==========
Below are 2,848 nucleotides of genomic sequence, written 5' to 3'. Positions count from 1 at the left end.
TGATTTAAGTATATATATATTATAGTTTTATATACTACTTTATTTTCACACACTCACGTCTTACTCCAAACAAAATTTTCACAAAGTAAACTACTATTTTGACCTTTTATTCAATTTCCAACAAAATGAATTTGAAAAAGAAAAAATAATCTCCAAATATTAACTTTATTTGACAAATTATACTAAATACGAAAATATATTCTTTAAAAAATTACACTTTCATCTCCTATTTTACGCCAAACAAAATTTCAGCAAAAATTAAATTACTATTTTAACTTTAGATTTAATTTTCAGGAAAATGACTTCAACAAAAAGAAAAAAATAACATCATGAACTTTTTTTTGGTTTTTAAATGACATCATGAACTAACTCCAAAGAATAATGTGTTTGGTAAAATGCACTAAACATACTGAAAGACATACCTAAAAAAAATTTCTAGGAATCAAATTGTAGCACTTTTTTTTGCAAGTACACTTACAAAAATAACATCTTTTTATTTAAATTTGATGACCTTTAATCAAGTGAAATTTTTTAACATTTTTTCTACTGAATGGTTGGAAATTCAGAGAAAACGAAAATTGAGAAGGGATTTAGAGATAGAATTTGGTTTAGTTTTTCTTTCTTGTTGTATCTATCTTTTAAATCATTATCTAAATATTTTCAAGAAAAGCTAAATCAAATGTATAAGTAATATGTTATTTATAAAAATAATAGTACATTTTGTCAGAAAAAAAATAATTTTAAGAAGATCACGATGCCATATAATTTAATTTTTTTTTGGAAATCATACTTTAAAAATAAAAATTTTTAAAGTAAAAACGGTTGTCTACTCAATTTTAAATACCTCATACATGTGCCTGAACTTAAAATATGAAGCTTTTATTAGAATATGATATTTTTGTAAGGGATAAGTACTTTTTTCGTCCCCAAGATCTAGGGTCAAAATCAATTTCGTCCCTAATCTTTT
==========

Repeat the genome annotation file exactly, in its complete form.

Below are 2,848 nucleotides of genomic sequence, written 5' to 3'. Positions count from 1 at the left end.
TGATTTAAGTATATATATATTATAGTTTTATATACTACTTTATTTTCACACACTCACGTCTTACTCCAAACAAAATTTTCACAAAGTAAACTACTATTTTGACCTTTTATTCAATTTCCAACAAAATGAATTTGAAAAAGAAAAAATAATCTCCAAATATTAACTTTATTTGACAAATTATACTAAATACGAAAATATATTCTTTAAAAAATTACACTTTCATCTCCTATTTTACGCCAAACAAAATTTCAGCAAAAATTAAATTACTATTTTAACTTTAGATTTAATTTTCAGGAAAATGACTTCAACAAAAAGAAAAAAATAACATCATGAACTTTTTTTTGGTTTTTAAATGACATCATGAACTAACTCCAAAGAATAATGTGTTTGGTAAAATGCACTAAACATACTGAAAGACATACCTAAAAAAAATTTCTAGGAATCAAATTGTAGCACTTTTTTTTGCAAGTACACTTACAAAAATAACATCTTTTTATTTAAATTTGATGACCTTTAATCAAGTGAAATTTTTTAACATTTTTTCTACTGAATGGTTGGAAATTCAGAGAAAACGAAAATTGAGAAGGGATTTAGAGATAGAATTTGGTTTAGTTTTTCTTTCTTGTTGTATCTATCTTTTAAATCATTATCTAAATATTTTCAAGAAAAGCTAAATCAAATGTATAAGTAATATGTTATTTATAAAAATAATAGTACATTTTGTCAGAAAAAAAATAATTTTAAGAAGATCACGATGCCATATAATTTAATTTTTTTTTGGAAATCATACTTTAAAAATAAAAATTTTTAAAGTAAAAACGGTTGTCTACTCAATTTTAAATACCTCATACATGTGCCTGAACTTAAAATATGAAGCTTTTATTAGAATATGATATTTTTGTAAGGGATAAGTACTTTTTTCGTCCCCAAGATCTAGGGTCAAAATCAATTTCGTCCCTAATCTTTT